Essex Police slammed over “lesser abuse” domestic violence campaign

Domestic

ESSEX Police has faced a backlash over social media posts that appeared to support domestic abuse victims staying with their partners.

Sheila’s Story describes how a woman who “knew that the abuse in her relationship was wrong” is given help and support to stay with her husband.

Twitter and Facebook users criticised the “incredibly dangerous message”.

Essex Police apologised for the offence caused by the post’s use of “clumsy language”.

“However, the stories featured in the campaign are real stories,” a force spokesman said.

“Our message in this campaign isn’t ‘stay in any relationship no matter how abusive’, it’s ‘if something is happening in your relationship even if you’ve been with someone for decades there is help you can get'”.

Social media users reacted angrily to the posts on Facebook and Twitter, with one describing them as “idiotic”.

Essex-based writer and food blogger Jack Monroe said she had “no words for what an irresponsible, silencing, diminishing campaign this is”.

“Basically telling women to ‘put up and shut up’ re domestic abuse. In 2017. This is absurd,” Monroe wrote on Twitter.

Another Twitter user remarked: “There’s no such thing as staying safe in an abusive relationship”.

The force is running the campaign in partnership with Southend, Essex and Thurrock Domestic Abuse Board.

Chair of the board, Dick Madden, said Sheila’s Story had been “thought very carefully about” before being shared as part of the campaign.

“Not all domestic abuse cases are the same, and not all victims will want to leave or consider reporting to the police,” he said.

“Through this particular scenario, we are aiming to reach out to this audience and give them information about the support available, whatever their circumstances.

“We want to make sure victims know where to turn to for support.”

Mr Madden said the campaign had been developed with domestic abuse specialists, refuges, partners and survivors of abuse.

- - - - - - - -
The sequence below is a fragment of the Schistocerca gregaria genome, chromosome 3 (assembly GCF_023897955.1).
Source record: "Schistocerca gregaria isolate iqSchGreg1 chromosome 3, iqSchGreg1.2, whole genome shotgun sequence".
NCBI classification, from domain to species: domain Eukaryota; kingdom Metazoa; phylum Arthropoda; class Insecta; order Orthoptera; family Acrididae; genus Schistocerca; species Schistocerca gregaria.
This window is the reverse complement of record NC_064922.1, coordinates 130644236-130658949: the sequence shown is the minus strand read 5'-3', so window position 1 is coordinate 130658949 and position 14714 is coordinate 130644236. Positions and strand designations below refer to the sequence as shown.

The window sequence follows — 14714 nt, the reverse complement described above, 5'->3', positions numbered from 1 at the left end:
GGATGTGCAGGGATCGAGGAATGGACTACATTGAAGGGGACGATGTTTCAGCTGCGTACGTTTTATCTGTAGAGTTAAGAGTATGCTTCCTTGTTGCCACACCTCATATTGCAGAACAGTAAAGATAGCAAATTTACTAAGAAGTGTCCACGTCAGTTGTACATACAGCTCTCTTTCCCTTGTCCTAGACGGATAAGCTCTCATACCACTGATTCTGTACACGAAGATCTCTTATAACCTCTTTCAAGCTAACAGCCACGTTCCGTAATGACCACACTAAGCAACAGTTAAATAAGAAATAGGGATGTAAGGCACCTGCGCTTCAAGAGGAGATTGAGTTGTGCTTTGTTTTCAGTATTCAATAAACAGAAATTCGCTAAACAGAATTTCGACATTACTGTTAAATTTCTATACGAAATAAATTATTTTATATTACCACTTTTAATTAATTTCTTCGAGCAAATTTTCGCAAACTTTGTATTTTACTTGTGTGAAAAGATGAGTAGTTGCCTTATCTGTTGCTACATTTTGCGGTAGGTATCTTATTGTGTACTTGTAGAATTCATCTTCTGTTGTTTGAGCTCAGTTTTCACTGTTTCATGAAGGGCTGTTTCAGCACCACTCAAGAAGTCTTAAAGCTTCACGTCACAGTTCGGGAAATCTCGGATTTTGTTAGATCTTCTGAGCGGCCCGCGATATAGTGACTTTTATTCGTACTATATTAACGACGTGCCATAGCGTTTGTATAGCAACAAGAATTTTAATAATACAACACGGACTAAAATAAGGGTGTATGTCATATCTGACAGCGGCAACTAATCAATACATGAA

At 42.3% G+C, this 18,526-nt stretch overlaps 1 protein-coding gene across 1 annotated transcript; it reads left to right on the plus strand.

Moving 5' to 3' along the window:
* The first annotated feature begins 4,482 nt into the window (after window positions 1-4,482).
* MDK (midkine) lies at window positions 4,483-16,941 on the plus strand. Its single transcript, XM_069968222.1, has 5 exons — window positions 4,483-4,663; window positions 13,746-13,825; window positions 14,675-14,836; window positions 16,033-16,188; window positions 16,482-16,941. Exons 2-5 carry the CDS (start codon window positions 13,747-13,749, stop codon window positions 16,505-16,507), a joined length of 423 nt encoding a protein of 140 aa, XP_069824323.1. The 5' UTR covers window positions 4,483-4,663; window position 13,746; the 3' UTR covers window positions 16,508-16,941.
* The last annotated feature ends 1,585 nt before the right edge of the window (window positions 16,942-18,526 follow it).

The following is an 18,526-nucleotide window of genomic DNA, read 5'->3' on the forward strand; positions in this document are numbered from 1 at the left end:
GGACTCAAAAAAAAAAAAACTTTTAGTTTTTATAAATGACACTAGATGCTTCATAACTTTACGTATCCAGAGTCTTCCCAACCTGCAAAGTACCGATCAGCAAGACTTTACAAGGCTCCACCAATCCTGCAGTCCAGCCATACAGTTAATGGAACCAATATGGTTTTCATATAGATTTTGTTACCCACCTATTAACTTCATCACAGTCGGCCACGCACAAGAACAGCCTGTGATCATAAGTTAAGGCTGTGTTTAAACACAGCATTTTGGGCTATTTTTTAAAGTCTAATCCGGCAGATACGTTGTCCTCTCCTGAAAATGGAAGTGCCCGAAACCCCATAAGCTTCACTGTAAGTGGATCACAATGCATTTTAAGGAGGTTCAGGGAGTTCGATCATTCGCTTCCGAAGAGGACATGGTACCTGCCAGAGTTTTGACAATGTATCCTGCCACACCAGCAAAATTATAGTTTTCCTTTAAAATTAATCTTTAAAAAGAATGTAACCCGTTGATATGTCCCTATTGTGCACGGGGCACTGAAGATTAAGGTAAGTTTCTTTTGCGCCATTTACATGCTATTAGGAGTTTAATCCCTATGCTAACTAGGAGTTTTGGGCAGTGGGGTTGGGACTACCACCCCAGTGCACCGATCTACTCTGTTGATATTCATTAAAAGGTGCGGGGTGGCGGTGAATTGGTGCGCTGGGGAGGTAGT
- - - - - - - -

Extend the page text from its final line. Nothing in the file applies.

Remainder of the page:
“The message is clear: domestic abuse is never acceptable,” he said.

“Within the comments on this particular post, there were a number of supportive comments – some from survivors who sought support and have stayed within their relationship.

“We think it is positive that the campaign has sparked a debate on a very important issue.”

Commenting on the Essex Police Facebook post, one user – who runs a relationships service in Essex – said that many older victims of domestic abuse wanted support to stay with their partners.

The campaign’s message “recognises the views of many older victims”, she said, and would hopefully encourage them “to come forward without the fear that we are going to swoop in and make them end the relationship”.

“That may happen along the line but at least it will be done more safely than had they tried without support,” she said.

But chief executive of Women’s Aid, Katie Ghose, said the message being promoted was “extremely dangerous”.

“It minimises the devastating impact of coercive control, and could leave women stuck in an abusive relationship and feeling that there is nowhere to turn for help,” she said.

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